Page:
to immigration data for asylum purposes
101. One particular issue that arose during discussion
of the SIS II immigration data Regulation is the question
of United Kingdom access to (and input of) alerts for asylum-related
purposes. We discuss this in chapter 7, but there is an underlying
issue as to whether in any Schengen State asylum authorities should
have access to SIS data at all. It appears from the evidence that
so far only Austria gives asylum authorities access to the SIS.
102. The Commission had proposed that authorities
should have access to data on persons in the context of an asylum
procedure in order (i) to implement arrangements for the exchange
of information under the Dublin Regulation
and (ii) to decide upon the merits of the application in the case
of persons listed for denial of entry for crime-related reasons.
103. Both of these suggestions are problematic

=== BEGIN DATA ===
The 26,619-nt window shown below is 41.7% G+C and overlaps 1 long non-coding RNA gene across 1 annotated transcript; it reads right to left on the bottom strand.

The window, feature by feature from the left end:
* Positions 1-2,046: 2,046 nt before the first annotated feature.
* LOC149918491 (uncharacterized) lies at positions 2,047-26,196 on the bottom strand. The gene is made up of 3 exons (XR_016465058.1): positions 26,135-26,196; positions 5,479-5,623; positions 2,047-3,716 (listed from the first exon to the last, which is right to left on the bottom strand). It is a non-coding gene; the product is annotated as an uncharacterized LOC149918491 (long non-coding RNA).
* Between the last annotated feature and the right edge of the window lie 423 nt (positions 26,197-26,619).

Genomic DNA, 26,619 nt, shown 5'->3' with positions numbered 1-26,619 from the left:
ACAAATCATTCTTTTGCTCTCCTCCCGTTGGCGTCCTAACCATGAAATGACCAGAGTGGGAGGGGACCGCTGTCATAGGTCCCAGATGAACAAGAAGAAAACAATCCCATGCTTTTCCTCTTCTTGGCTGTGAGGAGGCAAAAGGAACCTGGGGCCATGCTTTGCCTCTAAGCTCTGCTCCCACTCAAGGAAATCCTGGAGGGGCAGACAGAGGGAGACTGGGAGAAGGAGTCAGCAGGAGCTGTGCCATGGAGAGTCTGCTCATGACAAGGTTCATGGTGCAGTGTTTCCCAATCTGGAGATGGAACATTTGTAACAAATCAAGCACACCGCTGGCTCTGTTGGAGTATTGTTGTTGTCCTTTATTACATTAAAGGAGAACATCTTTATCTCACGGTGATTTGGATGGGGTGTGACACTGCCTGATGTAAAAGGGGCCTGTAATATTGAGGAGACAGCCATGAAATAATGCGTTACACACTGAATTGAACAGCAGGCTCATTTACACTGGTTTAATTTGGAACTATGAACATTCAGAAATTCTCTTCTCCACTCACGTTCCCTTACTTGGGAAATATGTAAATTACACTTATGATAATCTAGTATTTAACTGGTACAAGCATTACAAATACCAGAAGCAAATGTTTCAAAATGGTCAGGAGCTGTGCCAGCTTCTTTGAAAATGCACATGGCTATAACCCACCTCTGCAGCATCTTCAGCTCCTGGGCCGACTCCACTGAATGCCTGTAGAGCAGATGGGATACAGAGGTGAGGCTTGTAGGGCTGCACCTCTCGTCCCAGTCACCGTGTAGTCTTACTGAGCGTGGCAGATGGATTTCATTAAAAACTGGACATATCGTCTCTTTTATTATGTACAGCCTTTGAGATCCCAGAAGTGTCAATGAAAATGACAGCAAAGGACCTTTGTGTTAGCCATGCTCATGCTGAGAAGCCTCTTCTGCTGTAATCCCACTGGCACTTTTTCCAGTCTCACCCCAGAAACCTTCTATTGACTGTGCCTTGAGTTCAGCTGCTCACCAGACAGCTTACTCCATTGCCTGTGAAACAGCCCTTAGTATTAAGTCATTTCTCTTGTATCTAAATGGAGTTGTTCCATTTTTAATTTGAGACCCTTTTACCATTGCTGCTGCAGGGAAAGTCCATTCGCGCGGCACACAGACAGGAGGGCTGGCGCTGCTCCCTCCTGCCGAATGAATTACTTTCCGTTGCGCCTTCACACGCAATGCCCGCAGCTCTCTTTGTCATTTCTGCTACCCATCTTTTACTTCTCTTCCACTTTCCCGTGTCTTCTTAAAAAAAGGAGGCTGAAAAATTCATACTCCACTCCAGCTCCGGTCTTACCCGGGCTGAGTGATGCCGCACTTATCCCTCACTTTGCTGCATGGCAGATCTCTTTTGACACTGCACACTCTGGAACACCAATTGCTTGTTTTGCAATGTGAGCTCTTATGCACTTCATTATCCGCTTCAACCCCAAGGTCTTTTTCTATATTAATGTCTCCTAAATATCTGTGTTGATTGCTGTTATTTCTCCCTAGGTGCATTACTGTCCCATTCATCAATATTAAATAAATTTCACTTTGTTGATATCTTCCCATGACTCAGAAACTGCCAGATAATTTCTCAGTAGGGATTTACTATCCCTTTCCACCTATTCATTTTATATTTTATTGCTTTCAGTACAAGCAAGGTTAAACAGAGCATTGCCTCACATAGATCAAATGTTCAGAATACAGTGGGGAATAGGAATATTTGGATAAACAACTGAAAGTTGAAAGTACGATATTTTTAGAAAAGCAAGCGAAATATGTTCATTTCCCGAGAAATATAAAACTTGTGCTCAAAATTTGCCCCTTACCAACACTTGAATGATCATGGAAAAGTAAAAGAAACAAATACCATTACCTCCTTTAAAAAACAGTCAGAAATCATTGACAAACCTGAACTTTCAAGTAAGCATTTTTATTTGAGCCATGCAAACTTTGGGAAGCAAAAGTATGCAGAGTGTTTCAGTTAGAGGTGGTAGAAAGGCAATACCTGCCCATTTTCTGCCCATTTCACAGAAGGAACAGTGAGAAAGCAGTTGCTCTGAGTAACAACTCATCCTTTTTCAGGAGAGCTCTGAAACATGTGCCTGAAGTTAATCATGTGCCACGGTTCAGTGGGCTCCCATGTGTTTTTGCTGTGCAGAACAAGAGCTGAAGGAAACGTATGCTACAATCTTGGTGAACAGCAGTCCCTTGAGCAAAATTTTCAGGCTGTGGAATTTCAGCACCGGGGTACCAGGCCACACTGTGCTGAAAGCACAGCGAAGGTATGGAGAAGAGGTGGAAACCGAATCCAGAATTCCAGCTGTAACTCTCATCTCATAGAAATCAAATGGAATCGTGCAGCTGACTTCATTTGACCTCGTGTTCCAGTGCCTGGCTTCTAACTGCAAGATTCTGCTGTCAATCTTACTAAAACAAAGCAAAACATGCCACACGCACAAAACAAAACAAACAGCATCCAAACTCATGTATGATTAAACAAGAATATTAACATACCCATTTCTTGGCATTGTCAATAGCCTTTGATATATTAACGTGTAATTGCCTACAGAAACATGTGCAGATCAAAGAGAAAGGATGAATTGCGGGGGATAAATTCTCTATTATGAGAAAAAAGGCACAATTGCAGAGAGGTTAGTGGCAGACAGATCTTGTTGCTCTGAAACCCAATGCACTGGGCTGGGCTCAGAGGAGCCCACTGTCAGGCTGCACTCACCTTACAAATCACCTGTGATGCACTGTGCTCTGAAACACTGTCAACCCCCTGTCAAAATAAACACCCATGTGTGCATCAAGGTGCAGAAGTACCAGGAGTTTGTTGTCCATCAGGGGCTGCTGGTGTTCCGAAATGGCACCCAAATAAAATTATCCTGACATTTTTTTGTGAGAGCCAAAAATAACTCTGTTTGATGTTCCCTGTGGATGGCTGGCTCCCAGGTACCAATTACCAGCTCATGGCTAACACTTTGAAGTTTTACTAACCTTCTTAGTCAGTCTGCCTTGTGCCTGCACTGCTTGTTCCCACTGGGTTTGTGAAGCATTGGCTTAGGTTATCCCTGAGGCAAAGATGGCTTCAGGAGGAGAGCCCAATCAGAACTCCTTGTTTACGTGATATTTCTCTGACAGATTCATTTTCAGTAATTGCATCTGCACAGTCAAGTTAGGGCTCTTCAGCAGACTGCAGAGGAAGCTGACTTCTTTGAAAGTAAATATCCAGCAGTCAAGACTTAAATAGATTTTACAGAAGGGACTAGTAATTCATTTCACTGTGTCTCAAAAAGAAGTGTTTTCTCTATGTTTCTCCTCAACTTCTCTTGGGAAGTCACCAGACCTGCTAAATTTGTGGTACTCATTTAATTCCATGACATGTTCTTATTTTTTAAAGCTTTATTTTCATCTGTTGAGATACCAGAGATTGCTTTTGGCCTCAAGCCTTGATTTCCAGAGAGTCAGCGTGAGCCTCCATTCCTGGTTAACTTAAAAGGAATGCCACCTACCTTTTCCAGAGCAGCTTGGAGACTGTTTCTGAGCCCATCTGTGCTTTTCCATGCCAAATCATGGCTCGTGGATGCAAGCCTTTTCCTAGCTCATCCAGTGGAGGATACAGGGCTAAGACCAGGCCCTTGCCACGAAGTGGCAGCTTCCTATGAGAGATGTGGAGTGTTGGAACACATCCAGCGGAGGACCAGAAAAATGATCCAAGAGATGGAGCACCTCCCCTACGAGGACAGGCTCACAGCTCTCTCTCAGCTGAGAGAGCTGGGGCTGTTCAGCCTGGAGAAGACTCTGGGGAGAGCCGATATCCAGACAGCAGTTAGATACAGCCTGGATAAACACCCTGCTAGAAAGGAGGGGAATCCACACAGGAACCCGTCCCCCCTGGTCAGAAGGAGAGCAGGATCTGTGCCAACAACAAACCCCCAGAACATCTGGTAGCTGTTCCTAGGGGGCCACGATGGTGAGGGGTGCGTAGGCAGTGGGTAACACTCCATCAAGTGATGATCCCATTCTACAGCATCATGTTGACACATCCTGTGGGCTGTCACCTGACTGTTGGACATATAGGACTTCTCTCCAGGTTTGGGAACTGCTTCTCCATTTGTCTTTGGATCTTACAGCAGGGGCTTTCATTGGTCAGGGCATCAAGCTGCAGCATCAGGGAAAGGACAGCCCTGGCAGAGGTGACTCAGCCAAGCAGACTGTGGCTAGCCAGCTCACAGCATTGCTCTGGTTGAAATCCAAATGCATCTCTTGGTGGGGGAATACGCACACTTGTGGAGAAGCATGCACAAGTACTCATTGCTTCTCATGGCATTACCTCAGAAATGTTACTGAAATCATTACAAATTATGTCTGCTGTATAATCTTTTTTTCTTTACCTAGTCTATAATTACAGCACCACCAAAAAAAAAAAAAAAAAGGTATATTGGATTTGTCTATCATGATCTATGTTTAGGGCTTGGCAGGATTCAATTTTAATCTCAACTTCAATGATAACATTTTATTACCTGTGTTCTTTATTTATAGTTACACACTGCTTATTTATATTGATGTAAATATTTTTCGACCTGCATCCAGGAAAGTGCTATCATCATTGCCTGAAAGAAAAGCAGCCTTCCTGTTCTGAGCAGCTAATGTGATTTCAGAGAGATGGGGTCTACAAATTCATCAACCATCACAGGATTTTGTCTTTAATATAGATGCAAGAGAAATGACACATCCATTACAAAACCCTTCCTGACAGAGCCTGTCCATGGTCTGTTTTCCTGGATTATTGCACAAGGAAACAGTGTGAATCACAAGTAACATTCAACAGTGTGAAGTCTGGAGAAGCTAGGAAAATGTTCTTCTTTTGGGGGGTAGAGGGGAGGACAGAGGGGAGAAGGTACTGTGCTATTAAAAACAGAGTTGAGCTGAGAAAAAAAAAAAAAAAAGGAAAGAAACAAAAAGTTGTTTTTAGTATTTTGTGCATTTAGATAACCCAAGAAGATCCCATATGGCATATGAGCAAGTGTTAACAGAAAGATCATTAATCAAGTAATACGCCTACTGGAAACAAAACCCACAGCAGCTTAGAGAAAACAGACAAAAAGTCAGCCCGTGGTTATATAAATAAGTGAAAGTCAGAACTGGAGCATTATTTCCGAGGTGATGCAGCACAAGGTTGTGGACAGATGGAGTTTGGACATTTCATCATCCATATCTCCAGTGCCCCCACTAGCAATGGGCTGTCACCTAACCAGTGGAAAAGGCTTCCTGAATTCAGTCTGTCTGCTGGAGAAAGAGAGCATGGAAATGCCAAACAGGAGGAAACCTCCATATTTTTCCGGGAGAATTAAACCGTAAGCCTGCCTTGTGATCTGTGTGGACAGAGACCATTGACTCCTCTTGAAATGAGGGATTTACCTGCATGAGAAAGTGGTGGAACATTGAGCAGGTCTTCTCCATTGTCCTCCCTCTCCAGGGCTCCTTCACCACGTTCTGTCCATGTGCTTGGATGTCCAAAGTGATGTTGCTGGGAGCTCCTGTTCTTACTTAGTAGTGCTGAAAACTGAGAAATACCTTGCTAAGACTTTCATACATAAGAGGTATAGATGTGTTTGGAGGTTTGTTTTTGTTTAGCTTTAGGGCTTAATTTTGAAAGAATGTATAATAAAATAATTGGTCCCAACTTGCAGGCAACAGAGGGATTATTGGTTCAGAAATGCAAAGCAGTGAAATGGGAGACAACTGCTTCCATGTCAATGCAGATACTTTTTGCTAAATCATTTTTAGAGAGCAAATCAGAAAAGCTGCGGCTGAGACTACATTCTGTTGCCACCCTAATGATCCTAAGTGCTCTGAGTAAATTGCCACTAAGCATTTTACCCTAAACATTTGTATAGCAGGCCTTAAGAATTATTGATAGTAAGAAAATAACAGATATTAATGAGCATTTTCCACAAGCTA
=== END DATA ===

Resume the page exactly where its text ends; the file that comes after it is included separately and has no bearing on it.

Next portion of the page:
in the absence of full information which would allow an asylum
authority to make an informed and lawful decision. Additional
information is needed to determine, in the first case, whether
the detailed criteria for allocation of responsibility under the
Dublin Regulation are met. In the second case, asylum authorities
must be satisfied that the detailed rules concerning the question
of exclusion from refugee status on the grounds of criminal activity,
or suspicion thereof are complied with. It would not be right
for an asylum application to be rejected without full information
being exchanged between Member States.
104. It would be possible to address this issue
either by providing expressly for the exchange of supplementary